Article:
US Manufacturing “Reshoring” Faster Than Ever: The good news and the bad (but fixable) news
For decades the US (and other industrial nations) have sent manufacturing operations overseas where labor is cheap, environmental rules different, and other financial benefits helped with overall profitability. While this may have made financial sense at the time, the model is broken. Tariff wars, a global pandemic with resulting catastrophic supply chain impact, global tensions and other factors have shown how vulnerable these policies have come. Not to mention the major reductions of US manufacturing labor force. Manufacturing is coming back to local soil at record pace in efforts to remedy this.
Current 2022 projections (source: Reshoring Initiative) show a record 350,000 jobs added back to US soil. 1.6M jobs since 2010! And for the 3rd year in a row, US-specific returning jobs is exceeding “Foreign Direct Investment” or FDI – non-US-based companies adding factories and jobs inside the US. This is clearly a boon for US manufacturing as well as the overall economy – especially long-term.
Chart from Reshoring Initiative Reshoring Database showing the massive growth of reshoring and FDI.
Data showing the breakdown of reshoring vs. FDI.
Why are we seeing these records shattered?
Bringing back US manufacturing jobs has been a goal of the US government going back many administrations – truly a bi-partisan initiative. Each president has introduced continued assistance (“Made In America” Act, boosting technical education programs and others) and it is starting to pay off. Combine this with world events that have reshaped the operational, environmental and political landscape we are witnessing a torrent of US reshoring and FDI like we have never seen.
Major impacts specifically in the last 4-5 years:
- 2019 “trade wars” – creating tariffs to incentivize builds in the USA
- COVID-19 pandemic completely shocks the supply-chain creating unprecedented challenges for manufacturers – around the globe
- Global tensions across nations create uncertainties in overseas production and sourcing.
- US legislation such as Infrastructure Bill, CHIPS act, Inflation Reduction Act, Made in America Act and others create incentives for local sourcing and manufacturing.
- Environmental, Social and Governance requirements – manufacturers and related business doing their part to make the planet and its inhabitants better off.
While we all want to see well-paying jobs in our home country - helping provide for families and grow local economies – there are challenges. Our current labor markets are already majorly strained with lack of qualified workers and rising wages – a major challenge. North American manufacturers are purchasing robots and automation is at record levels – many of the manual or assembly-type jobs that left for cheap labor markets have a small likelihood to come back as they once were. This new level of automation will create many better paying and more skilled jobs for many Americans with the hope off offsetting those losses.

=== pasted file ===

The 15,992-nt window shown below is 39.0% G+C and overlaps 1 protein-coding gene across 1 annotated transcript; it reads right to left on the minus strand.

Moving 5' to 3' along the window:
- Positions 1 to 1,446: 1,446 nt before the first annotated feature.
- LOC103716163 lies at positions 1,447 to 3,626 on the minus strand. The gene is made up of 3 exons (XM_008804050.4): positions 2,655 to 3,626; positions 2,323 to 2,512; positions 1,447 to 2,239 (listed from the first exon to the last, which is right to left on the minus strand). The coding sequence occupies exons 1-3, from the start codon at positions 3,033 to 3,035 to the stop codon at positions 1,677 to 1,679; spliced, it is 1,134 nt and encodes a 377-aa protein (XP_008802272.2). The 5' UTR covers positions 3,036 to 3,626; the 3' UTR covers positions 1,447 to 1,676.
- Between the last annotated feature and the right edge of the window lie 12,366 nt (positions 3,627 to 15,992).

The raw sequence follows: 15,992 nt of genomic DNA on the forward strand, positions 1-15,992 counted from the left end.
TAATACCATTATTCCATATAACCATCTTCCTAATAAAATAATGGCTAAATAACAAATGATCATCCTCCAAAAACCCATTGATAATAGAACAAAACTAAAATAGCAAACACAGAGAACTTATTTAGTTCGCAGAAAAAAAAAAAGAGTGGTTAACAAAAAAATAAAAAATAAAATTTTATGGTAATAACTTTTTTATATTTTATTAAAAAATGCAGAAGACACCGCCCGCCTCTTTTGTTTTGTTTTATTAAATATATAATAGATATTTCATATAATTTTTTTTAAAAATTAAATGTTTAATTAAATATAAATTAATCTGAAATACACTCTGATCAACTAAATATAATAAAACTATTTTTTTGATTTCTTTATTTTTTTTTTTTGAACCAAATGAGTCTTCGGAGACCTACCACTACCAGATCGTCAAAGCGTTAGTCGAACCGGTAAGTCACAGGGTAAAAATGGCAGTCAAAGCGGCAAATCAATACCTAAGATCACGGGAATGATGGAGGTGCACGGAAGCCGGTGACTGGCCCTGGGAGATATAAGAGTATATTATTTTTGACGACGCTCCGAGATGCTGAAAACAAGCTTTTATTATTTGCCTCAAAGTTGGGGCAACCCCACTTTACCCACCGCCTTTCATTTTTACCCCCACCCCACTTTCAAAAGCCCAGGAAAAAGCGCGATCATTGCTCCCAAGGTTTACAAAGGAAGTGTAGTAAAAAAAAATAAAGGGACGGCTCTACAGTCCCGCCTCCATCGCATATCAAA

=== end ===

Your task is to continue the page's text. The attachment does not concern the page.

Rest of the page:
Association for Advancing Automation showing increase of robots and automation.
Bringing back manufacturing to US soil assumes that our higher US wages, overhead and other costs will create higher price tags for consumers and not be as competitive. This is a legitimate concern, but today’s companies (at least the smart ones) are utilizing readily available technology and tools to run their operations “lean” to keep costs at a level where products remain reasonable.
Industry 4.0 is a huge part of this. Technology such as 3D-printing (additive manufacturing), the Internet of Things (“IoT” helping factories significantly reduce profit-killing unplanned downtime), powerful yet easier-to-use and affordable software solutions including EAM and CMMS help keep costs under control. This gives US companies the ability to remain competitive – both here and around the world.
One example of many: unplanned asset downtime is a “profit killer”. Manufacturers that have an excellent ratio of preventive and predictive maintenance vs. reactive (“break then fix”) have lower costs and greater profitability. IoT platforms such as Brightly Smart Assets that can easily attach sensors to any asset, production line or facility to track metrics such as vibration, pressure, temperature and more. These sensors then alert maintenance of potential failures when those problems are minor. These IoT capabilities enhance EAM and CMMS tools, such as Brightly Asset Essentials, work to automate and improve maintenance operations – especially with work order management. This can avoid disruptive unplanned downtime, improve quality, boost team morale and safety among other benefits. All of this helps control costs and keep these now-local manufacturers in-line within their markets.
I have been studying and working in the manufacturing world for decades. The technology revolution we are witnessing, combined with national push to call our factories back home is incredibly exciting! It won’t be easy. We need more qualified workers, smarter factories and technology to keep our firms competitive globally. The available IoT and software tools are just what you need to get started and begin operating “lean”.